Jonathan Emile is back

They’re ripping in one track, gentle in another. The start of a harmony in “Keep On Fighting,” the conclusion of a verse in “Moses.” These are the strings in Jonathan Emile’s new album Spaces-in-Between, and they’re as much the bedrock of every beat the record contains as the Emile’s own vocal is. Spaces-in-Between is a reggae LP rooted more in progressive experimentation than it is tradition and genre worship, and anyone who has an ear for the lush melodicism that lies on the left side of the mainstream music pulse would be wise to give it a listen this February.

None of the songs on this record feel like filler, but the tracks “Try a Likkle More,” “Rock & Come Over” and “Savanna” sound the most heartfelt of any here. Emile’s voice is the yin to every instrumentally dexterous rhythm’s yang in these songs, and although they’re about as far away from a black and white model as you can get on paper, the percussive underpinning is cohesive from one composition to the next. Time and thought must have gone into making all of the minute details in this LP perfect, and in all actuality, there aren’t many reggae albums that are sporting this kind of intricacy in 2020.


“Babylon Is Falling – 3.0,” “Emptiness” and “Keep On Fighting” probably could have benefited from a little more production polish than they were ultimately afforded, but it’s an excusable flaw that doesn’t really have too big an effect on the material itself. I think that, in the grander scheme of things, grittiness is the only point of indulgence on Spaces-in-Between; had there not been just a bit too much of an edge of these tracks, the cosmetic finish created by the mixing here would have been as close to perfect as it gets in this realm of popular music.

I fell in love with Jonathan Emile’s vocal right out of the gate in “Canopy,” the powerful single “Try a Likkle More” and “Liberation (with Chanda T. Holmes),” and in the future I would really love for there to be just a little more emphasis on his range, especially with content so clearly as ambitious in structure as all of this is. He has a way with words that could melt ice from across the room, and amidst the artificiality of western pop, R&B and eclectic music, that’s nothing to scoff at by any measure.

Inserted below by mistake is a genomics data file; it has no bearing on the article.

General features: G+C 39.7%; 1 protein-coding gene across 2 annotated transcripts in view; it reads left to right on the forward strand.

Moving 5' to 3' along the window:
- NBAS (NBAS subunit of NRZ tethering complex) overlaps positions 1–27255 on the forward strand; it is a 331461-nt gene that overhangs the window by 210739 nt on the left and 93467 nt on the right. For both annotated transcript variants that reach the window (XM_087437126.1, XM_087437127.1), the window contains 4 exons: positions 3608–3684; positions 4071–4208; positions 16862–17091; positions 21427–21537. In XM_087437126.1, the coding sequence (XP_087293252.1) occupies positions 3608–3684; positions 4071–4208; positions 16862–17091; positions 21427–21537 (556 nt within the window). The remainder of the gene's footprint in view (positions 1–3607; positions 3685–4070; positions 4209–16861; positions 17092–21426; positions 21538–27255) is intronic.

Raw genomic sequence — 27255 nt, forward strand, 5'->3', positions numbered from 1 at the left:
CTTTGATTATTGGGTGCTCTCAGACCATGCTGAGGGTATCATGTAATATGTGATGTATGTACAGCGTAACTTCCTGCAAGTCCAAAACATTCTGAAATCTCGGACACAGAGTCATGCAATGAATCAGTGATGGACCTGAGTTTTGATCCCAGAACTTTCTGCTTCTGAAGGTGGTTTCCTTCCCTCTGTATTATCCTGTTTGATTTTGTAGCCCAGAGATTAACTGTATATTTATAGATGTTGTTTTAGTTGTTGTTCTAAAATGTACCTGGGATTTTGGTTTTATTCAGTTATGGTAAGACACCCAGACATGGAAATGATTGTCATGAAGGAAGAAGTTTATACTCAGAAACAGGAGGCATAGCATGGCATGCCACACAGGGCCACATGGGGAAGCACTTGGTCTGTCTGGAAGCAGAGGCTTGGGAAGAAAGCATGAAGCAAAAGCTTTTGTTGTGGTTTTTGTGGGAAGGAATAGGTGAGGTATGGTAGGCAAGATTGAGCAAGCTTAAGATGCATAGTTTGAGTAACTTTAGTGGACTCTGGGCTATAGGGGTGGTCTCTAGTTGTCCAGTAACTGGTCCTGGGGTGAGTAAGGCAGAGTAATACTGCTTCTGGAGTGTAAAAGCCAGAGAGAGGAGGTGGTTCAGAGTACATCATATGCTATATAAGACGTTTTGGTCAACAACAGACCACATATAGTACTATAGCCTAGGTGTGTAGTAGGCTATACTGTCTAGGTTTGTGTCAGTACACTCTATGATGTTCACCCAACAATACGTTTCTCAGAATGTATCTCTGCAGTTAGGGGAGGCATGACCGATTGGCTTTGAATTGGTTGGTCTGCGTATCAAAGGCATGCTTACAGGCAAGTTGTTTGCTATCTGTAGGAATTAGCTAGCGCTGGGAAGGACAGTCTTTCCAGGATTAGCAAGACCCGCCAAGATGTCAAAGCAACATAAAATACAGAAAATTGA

It’s not without a couple of minor issues that could be avoided in upcoming endeavors, but for alternative reggae fans who need a hot fix this season, Jonathan Emile’s Spaces-in-Between is an intriguing listen pleasing to both the ears and the mind, even after repeat listens. Emile is still in the process of becoming the artist that he can be when he’s firing on all cylinders, but when taking into account the short amount of time he’s been in the spotlight, his is an ascent that deserves to be taken very seriously. He’s going places, and this latest release is strong evidence supporting as much.

by Bethany Page

About RJ Frometa

Head Honcho, Editor in Chief and writer here on VENTS. I don't like walking on the beach, but I love playing the guitar and geeking out about music. I am also a movie maniac and 6 hours sleeper.

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